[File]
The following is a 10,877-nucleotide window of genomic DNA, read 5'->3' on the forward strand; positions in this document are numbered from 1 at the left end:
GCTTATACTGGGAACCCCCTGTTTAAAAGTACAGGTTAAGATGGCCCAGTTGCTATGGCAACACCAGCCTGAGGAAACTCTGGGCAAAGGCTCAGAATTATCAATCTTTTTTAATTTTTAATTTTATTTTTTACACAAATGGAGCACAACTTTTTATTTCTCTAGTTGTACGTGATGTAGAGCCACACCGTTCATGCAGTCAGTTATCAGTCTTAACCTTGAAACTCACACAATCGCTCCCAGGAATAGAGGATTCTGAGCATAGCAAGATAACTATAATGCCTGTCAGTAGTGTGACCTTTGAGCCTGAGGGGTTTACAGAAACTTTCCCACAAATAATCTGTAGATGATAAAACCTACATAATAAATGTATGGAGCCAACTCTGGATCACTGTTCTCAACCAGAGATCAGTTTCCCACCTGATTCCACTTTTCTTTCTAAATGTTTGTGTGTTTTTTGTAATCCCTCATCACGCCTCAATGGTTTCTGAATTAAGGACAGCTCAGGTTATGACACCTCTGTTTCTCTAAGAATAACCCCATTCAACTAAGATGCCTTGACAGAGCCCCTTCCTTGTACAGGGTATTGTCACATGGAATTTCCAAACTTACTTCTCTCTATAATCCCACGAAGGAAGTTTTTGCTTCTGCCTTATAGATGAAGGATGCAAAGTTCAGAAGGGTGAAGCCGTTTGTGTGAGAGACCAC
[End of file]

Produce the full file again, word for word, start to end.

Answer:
The following is a 10,877-nucleotide window of genomic DNA, read 5'->3' on the forward strand; positions in this document are numbered from 1 at the left end:
GCTTATACTGGGAACCCCCTGTTTAAAAGTACAGGTTAAGATGGCCCAGTTGCTATGGCAACACCAGCCTGAGGAAACTCTGGGCAAAGGCTCAGAATTATCAATCTTTTTTAATTTTTAATTTTATTTTTTACACAAATGGAGCACAACTTTTTATTTCTCTAGTTGTACGTGATGTAGAGCCACACCGTTCATGCAGTCAGTTATCAGTCTTAACCTTGAAACTCACACAATCGCTCCCAGGAATAGAGGATTCTGAGCATAGCAAGATAACTATAATGCCTGTCAGTAGTGTGACCTTTGAGCCTGAGGGGTTTACAGAAACTTTCCCACAAATAATCTGTAGATGATAAAACCTACATAATAAATGTATGGAGCCAACTCTGGATCACTGTTCTCAACCAGAGATCAGTTTCCCACCTGATTCCACTTTTCTTTCTAAATGTTTGTGTGTTTTTTGTAATCCCTCATCACGCCTCAATGGTTTCTGAATTAAGGACAGCTCAGGTTATGACACCTCTGTTTCTCTAAGAATAACCCCATTCAACTAAGATGCCTTGACAGAGCCCCTTCCTTGTACAGGGTATTGTCACATGGAATTTCCAAACTTACTTCTCTCTATAATCCCACGAAGGAAGTTTTTGCTTCTGCCTTATAGATGAAGGATGCAAAGTTCAGAAGGGTGAAGCCGTTTGTGTGAGAGACCAC